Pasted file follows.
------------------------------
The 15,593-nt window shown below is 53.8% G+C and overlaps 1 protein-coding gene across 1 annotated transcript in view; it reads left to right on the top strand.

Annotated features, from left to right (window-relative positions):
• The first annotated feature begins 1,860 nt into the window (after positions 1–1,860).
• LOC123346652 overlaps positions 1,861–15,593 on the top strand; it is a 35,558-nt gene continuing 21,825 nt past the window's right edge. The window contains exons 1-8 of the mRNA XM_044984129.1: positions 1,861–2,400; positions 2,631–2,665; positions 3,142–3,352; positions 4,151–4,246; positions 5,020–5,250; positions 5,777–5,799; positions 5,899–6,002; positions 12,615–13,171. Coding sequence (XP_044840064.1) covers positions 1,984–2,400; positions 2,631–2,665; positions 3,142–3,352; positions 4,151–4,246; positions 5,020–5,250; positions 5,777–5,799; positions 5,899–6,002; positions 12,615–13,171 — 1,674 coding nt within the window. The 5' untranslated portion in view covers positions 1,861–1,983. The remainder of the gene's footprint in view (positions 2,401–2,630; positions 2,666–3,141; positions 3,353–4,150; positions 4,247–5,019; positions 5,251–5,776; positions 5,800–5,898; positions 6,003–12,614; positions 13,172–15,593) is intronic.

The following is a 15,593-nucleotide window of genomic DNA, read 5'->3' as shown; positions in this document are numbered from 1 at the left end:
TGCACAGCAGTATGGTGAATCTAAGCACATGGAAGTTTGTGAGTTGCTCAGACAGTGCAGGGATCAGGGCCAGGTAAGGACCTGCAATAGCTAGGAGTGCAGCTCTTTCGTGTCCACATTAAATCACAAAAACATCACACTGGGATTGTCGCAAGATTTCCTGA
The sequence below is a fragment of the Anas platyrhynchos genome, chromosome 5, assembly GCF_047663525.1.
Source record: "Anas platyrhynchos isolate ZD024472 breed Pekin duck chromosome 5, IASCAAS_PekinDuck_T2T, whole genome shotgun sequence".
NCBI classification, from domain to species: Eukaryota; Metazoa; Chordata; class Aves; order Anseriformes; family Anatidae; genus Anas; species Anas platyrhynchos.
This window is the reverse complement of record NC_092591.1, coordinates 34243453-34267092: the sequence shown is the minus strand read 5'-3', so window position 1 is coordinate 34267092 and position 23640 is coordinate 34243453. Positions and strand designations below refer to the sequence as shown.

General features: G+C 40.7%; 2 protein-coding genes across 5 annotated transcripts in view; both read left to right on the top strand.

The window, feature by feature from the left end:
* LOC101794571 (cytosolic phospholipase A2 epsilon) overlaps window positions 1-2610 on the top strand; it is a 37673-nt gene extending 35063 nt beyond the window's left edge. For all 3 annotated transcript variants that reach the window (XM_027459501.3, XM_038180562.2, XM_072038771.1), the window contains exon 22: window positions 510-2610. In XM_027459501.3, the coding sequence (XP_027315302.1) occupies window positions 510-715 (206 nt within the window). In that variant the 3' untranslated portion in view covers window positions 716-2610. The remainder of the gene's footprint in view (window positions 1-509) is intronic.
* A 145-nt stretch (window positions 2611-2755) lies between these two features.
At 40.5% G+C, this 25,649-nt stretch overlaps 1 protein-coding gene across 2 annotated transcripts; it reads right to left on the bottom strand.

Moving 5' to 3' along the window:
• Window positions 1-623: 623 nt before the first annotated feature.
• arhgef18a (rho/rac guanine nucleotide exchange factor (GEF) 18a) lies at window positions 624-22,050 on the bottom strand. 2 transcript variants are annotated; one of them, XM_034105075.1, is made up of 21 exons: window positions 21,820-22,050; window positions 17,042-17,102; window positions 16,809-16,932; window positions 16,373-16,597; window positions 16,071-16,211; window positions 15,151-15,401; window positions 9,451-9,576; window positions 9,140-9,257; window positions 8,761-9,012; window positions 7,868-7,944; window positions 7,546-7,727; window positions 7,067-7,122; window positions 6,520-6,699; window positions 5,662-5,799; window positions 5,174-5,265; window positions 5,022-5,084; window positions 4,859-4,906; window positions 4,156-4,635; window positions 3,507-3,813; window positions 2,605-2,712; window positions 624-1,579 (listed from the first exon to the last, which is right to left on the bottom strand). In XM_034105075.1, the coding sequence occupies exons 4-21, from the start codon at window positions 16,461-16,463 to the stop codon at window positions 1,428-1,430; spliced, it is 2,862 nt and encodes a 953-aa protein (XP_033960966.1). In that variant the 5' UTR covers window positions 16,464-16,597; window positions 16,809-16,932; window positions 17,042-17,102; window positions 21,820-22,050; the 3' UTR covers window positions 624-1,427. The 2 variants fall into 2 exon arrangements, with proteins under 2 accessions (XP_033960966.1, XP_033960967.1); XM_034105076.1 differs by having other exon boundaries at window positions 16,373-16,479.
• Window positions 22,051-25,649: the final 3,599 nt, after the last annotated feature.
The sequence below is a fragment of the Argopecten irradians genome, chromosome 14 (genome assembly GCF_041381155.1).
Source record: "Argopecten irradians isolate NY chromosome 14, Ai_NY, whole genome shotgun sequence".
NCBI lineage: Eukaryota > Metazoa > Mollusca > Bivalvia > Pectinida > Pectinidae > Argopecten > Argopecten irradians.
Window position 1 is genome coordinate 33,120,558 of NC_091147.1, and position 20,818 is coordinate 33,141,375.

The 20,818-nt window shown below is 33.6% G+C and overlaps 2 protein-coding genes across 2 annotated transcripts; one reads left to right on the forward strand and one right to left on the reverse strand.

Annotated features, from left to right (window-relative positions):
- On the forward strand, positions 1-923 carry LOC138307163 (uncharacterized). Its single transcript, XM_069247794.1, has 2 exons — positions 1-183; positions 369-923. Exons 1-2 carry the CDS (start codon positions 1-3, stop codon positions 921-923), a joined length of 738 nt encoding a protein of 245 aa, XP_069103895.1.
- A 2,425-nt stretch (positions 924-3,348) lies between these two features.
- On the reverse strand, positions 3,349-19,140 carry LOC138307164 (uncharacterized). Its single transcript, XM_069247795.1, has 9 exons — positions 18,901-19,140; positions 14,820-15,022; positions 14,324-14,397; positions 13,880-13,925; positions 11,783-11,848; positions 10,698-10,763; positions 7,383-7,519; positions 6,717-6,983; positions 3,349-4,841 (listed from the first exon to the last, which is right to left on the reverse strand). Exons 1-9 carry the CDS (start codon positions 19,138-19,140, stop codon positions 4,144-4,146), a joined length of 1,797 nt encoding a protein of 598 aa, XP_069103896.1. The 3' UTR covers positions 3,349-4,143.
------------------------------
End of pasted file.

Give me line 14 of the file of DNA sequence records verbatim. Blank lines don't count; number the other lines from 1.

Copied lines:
* A 145-nt stretch (window positions 2611-2755) lies between these two features.